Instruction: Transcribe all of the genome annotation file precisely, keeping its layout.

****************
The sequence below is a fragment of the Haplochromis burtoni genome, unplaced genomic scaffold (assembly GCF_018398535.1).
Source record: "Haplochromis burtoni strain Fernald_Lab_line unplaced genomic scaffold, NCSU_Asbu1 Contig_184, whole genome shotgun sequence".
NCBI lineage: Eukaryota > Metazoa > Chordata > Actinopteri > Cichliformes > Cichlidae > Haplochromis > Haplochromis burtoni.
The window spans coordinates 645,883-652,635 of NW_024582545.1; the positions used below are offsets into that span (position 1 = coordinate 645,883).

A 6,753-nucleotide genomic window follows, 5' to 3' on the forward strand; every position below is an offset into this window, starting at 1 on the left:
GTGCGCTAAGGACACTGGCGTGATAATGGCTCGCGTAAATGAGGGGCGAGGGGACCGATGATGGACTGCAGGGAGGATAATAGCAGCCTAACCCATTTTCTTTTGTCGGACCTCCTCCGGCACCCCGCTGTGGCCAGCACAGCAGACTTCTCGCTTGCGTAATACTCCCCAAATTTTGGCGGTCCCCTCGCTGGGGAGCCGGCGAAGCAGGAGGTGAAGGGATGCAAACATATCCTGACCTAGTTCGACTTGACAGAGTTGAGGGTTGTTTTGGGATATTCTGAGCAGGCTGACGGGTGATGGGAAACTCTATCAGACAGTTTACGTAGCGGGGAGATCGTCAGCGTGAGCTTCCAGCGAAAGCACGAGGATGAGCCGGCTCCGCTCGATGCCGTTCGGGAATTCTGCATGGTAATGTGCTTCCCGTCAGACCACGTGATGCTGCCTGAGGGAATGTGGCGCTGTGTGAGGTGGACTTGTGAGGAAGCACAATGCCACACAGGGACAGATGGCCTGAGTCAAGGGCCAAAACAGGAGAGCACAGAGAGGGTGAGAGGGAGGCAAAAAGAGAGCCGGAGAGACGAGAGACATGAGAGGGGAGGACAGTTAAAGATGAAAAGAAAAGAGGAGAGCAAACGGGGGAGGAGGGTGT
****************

The sequence below is a fragment of the Haplochromis burtoni genome, unplaced genomic scaffold (assembly GCF_018398535.1).
Source record: "Haplochromis burtoni strain Fernald_Lab_line unplaced genomic scaffold, NCSU_Asbu1 Contig_184, whole genome shotgun sequence".
NCBI lineage: Eukaryota > Metazoa > Chordata > Actinopteri > Cichliformes > Cichlidae > Haplochromis > Haplochromis burtoni.
The window spans coordinates 645,883-652,635 of NW_024582545.1; the positions used below are offsets into that span (position 1 = coordinate 645,883).

A 6,753-nucleotide genomic window follows, 5' to 3' on the forward strand; every position below is an offset into this window, starting at 1 on the left:
GTGCGCTAAGGACACTGGCGTGATAATGGCTCGCGTAAATGAGGGGCGAGGGGACCGATGATGGACTGCAGGGAGGATAATAGCAGCCTAACCCATTTTCTTTTGTCGGACCTCCTCCGGCACCCCGCTGTGGCCAGCACAGCAGACTTCTCGCTTGCGTAATACTCCCCAAATTTTGGCGGTCCCCTCGCTGGGGAGCCGGCGAAGCAGGAGGTGAAGGGATGCAAACATATCCTGACCTAGTTCGACTTGACAGAGTTGAGGGTTGTTTTGGGATATTCTGAGCAGGCTGACGGGTGATGGGAAACTCTATCAGACAGTTTACGTAGCGGGGAGATCGTCAGCGTGAGCTTCCAGCGAAAGCACGAGGATGAGCCGGCTCCGCTCGATGCCGTTCGGGAATTCTGCATGGTAATGTGCTTCCCGTCAGACCACGTGATGCTGCCTGAGGGAATGTGGCGCTGTGTGAGGTGGACTTGTGAGGAAGCACAATGCCACACAGGGACAGATGGCCTGAGTCAAGGGCCAAAACAGGAGAGCACAGAGAGGGTGAGAGGGAGGCAAAAAGAGAGCCGGAGAGACGAGAGACATGAGAGGGGAGGACAGTTAAAGATGAAAAGAAAAGAGGAGAGCAAACGGGGGAGGAGGGTGT